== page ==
Edinburgh tram inquiry: Council not told about £40m cancel fee

The Edinburgh tram project could have been cancelled with a £40 million 'amicable divorce' payment in 2010 but the information was not shared with the city's councillors.
This scene at Edinburgh's busy West End gives an indication of the disruption to transport and businesses caused by the laying of tram tracks. 
Photograph: Kate ChandlerThis scene at Edinburgh's busy West End gives an indication of the disruption to transport and businesses caused by the laying of tram tracks. 
Photograph: Kate Chandler
This scene at Edinburgh's busy West End gives an indication of the disruption to transport and businesses caused by the laying of tram tracks. Photograph: Kate Chandler

Figures published by the ongoing public inquiry show termination costs were being circulated in March 2010, a year before the city council voted to continue the project at a cost of £770m.

At that time, councillors were told cancelling the project would cost £750m.

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Newly published documents dating from 2010 show officials were considering a number of options for continuing with the project which ranged in cost from £644m to £674m. At that time, the official cost of the tram project was £545m.

An email shared by senior council officials showed they believed the project could be scrapped for £388m, which included the £40m termination cost and returning Scottish Government funding already spent on the works.

The figures were part of the secretive Project Pitchfork, a high-level assessment of the costs associated with the trams carried out more than a year before councillors voted in favour of an option to take the line as far as the city centre. An email from finance officer Alan Coyle to Donald McGougan, then head of finance, and Dave Anderson, who was director of city development, set out a range of options for continuing with the project.

One option, costing £666m, which involved continuing with the ongoing dispute resolution process, was referred to as the “grind it out option”.

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The following year, councillors were presented with a series of options, including borrowing more than £200m to take the line to the city centre for £770m or scrapping the project for £750m.

Evidence submitted to the inquiry, which has been seen by Scotland on Sunday, shows senior councillors were unaware of Project Pitchfork.

In a statement given to the inquiry, former Labour councillor and city transport convener Lesley Hinds said: “I do not remember Operation Pitchfork ever being discussed with me as a councillor.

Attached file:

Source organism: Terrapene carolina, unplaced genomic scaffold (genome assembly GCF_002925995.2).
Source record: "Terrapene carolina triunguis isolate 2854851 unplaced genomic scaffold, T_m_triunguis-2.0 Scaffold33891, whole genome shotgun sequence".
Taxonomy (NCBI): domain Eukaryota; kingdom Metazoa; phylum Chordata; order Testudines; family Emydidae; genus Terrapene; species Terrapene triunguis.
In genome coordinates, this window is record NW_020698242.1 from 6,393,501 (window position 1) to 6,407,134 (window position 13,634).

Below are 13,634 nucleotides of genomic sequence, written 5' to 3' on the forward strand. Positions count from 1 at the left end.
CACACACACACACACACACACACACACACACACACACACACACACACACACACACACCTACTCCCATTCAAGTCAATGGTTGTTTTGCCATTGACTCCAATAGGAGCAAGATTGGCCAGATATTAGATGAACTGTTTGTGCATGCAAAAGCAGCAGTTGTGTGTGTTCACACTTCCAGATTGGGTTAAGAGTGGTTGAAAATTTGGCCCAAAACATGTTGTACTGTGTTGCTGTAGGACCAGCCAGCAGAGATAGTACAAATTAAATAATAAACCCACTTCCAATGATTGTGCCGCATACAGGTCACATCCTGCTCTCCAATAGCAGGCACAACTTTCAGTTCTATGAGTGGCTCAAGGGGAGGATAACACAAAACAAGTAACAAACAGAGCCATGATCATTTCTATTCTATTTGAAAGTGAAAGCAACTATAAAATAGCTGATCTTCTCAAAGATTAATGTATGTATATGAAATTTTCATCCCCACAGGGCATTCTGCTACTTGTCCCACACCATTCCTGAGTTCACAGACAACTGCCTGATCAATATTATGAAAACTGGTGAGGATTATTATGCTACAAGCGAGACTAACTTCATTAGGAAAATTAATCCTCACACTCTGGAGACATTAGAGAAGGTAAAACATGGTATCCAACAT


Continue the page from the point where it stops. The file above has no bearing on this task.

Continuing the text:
“I do not remember being advised of the levels of figures referred to in the documents around that time either. These were alarming numbers. They were discussing a figure of around £645m instead of the £545m we had in mind.”

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In her submission, former Lib Dem council leader Jenny Dawe said: “I heard the term Operation Pitchfork, but I did not have any detailed knowledge of what it was about.

Council officers and Tie [Transport Initiatives Edinburgh] members did not come to me, at this time, to discuss the three options.

“As far as I know, the options and cost estimates were not discussed with any councillors except, potentially, those on the relevant boards.”

The tram inquiry, led by Lord Hardie, has published thousands of pages of previously confidential documents and email exchanges relating to the project.

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It has led to claims elected members were kept in the dark about the true scale of difficulties being faced by the project as well as the cost of what became known as an “amicable divorce” with the contractor, Bilfinger Berger.

Jeremy Balfour, a former Tory councillor who is now a Lothians MSP, said there had been a deliberate attempt to mislead.

“There was a lack of information given to councillors and we were making decisions not on the best information,” he said.

“Clearly officers had an agenda and the agenda was to build the tram. I think they withheld information to allow them to get to that end goal.

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“Officers just did not tell the truth to elected members. Ultimately, decisions were made on incorrect information. We were put in a situation where we could not make the correct decisions because we were not given the correct information.

“If we had all the information back in 2010 about what type of contract it was, where the risks lay ... I think a number of my colleagues, including myself perhaps, would have voted in a different way. It’s part of a jigsaw of pieces that were missing when we made that really important decision. I think undoubtedly there would be a number of people who would have voted differently.”

A spokesman for Edinburgh City Council said: “The council has co-operated fully with the tram inquiry since it was announced in 2014 and will continue to do so.

“Lord Hardie has a significant amount of detail to consider in his deliberations, both in terms of evidence already submitted and that now being given orally, and it would be wrong of us to comment on matters which are still the subject of the ongoing inquiry.

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“We hope his recommendations will be of value to the planning, commissioning and delivering of major infrastructure projects in future. We have created a schedule for developing the case for extending the tram to Newhaven which should give ample time for considering lessons learned from the inquiry.”